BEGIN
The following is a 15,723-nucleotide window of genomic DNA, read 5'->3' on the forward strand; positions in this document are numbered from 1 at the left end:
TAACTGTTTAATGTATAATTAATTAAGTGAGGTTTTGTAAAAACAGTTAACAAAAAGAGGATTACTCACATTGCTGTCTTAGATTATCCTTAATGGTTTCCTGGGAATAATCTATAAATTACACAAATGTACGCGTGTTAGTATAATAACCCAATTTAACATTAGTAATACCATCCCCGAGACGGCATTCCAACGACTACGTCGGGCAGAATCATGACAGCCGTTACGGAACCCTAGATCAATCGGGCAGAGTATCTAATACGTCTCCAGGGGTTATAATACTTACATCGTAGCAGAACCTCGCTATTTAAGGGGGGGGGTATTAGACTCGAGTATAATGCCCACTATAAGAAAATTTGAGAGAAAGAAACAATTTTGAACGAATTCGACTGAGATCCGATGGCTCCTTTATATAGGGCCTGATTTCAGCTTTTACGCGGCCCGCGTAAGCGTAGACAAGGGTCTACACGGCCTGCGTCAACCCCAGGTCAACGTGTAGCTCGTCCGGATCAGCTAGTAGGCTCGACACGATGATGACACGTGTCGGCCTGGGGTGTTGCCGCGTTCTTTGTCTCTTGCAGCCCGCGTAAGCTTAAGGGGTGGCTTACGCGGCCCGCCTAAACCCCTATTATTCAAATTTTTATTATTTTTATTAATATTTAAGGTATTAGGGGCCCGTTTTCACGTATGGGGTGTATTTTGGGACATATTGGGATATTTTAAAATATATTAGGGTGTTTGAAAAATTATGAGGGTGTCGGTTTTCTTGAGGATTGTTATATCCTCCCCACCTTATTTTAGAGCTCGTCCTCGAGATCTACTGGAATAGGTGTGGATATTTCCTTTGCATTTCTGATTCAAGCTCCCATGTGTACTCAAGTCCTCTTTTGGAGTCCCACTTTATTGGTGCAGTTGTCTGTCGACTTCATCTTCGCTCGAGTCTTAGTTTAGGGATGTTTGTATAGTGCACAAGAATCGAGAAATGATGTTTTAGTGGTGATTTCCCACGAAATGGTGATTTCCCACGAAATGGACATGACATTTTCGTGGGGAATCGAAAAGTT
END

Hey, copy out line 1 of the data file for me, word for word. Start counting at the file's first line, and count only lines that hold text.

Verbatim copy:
The following is a 15,723-nucleotide window of genomic DNA, read 5'->3' on the forward strand; positions in this document are numbered from 1 at the left end: